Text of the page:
DOI: 10.2307/25606165Save Citation »Export Citation »E-mail Citation »

    The author suggests that the anthropological study of sport offers unique opportunities “to fashion engaged, critical, and public anthropologies.” The author approaches his task by focusing on sports mascots as symbol and statement. Available online for purchase or by subscription.

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  • Marcus, Anthony. 2005. The culture of poverty revisited: Bringing back the working class. Anthropologica 47.1: 35–52.

    DOI: 10.2307/25606216Save Citation »Export Citation »E-mail Citation »

    This article examines the assumptions of poverty studies that have excluded a Marxist analysis and identifies the weakness of such studies, based on the author’s ethnographic field data on homelessness in New York City during the Reagan/Bush years. Marcus sees poverty studies as part of the political history of the American working class in the 20th century. Available online for purchase or by subscription.

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  • McCutcheon, Richard. 2006. Rethinking the war against Iraq. Anthropologica 48.1: 11–28.

    DOI: 10.2307/25605294Save Citation »Export Citation »E-mail Citation »

    The author expands the concept of violence by bridging the literature on the anthropology of war and the ethnography of violence. From this framework, he sees the war against Iraq as a continuous one, beginning in 1991 and ending in 2003. He identifies three dimensions of violence: direct physical violence, structural economic violence, and cultural symbolic violence. Available online for purchase or by subscription.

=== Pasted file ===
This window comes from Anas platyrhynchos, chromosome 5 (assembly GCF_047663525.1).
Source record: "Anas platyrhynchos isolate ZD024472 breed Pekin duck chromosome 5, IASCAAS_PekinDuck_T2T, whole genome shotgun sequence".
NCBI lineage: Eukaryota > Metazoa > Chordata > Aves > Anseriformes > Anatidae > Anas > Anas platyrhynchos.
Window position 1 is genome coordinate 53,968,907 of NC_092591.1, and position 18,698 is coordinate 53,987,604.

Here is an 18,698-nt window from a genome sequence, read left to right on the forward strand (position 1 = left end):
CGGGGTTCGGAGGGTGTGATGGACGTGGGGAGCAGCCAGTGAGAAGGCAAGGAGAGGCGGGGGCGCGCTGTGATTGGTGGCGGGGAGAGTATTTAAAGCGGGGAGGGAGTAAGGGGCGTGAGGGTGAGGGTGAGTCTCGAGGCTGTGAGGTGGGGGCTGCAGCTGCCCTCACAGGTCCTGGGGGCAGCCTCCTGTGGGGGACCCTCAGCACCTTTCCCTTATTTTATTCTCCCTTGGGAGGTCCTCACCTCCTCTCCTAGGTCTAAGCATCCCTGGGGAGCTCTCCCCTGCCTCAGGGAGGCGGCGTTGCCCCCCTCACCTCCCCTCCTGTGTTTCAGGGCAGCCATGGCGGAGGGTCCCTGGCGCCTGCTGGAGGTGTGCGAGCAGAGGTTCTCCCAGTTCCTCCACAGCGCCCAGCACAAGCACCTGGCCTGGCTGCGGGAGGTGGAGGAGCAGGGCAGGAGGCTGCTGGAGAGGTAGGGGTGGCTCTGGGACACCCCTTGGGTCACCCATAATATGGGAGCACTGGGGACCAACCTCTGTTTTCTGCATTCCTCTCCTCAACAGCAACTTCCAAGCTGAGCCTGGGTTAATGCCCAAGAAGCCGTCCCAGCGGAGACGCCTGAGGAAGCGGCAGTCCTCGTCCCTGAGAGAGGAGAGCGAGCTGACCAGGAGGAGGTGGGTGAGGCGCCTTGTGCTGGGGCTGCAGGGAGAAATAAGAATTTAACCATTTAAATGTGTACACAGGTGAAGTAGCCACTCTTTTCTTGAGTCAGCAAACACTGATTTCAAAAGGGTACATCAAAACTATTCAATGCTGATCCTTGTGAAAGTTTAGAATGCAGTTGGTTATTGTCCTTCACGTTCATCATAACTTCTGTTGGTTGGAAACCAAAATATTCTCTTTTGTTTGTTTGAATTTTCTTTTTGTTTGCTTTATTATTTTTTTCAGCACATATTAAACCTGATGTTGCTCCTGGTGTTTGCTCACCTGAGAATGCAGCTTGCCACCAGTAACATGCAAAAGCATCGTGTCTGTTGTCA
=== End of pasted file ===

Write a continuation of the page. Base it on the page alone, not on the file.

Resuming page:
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  • Swedenburg, Ted. 2004. The “Arab wave” in world music after 9/11. Anthropologica 46.2: 177–188.

    DOI: 10.2307/25606193Save Citation »Export Citation »E-mail Citation »

    This author investigates the paradoxical surge in popularity of Arab music, post-9/11, in the US world music scene. Noting that this has been a source of pride for Arab Americans, he links the consequences of this development to the relationship between political mobilization on Middle East issues in the United States and how it is aligned with cultural practice. Available online for purchase or by subscription.

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Critical Anthropology and the Marxist Influence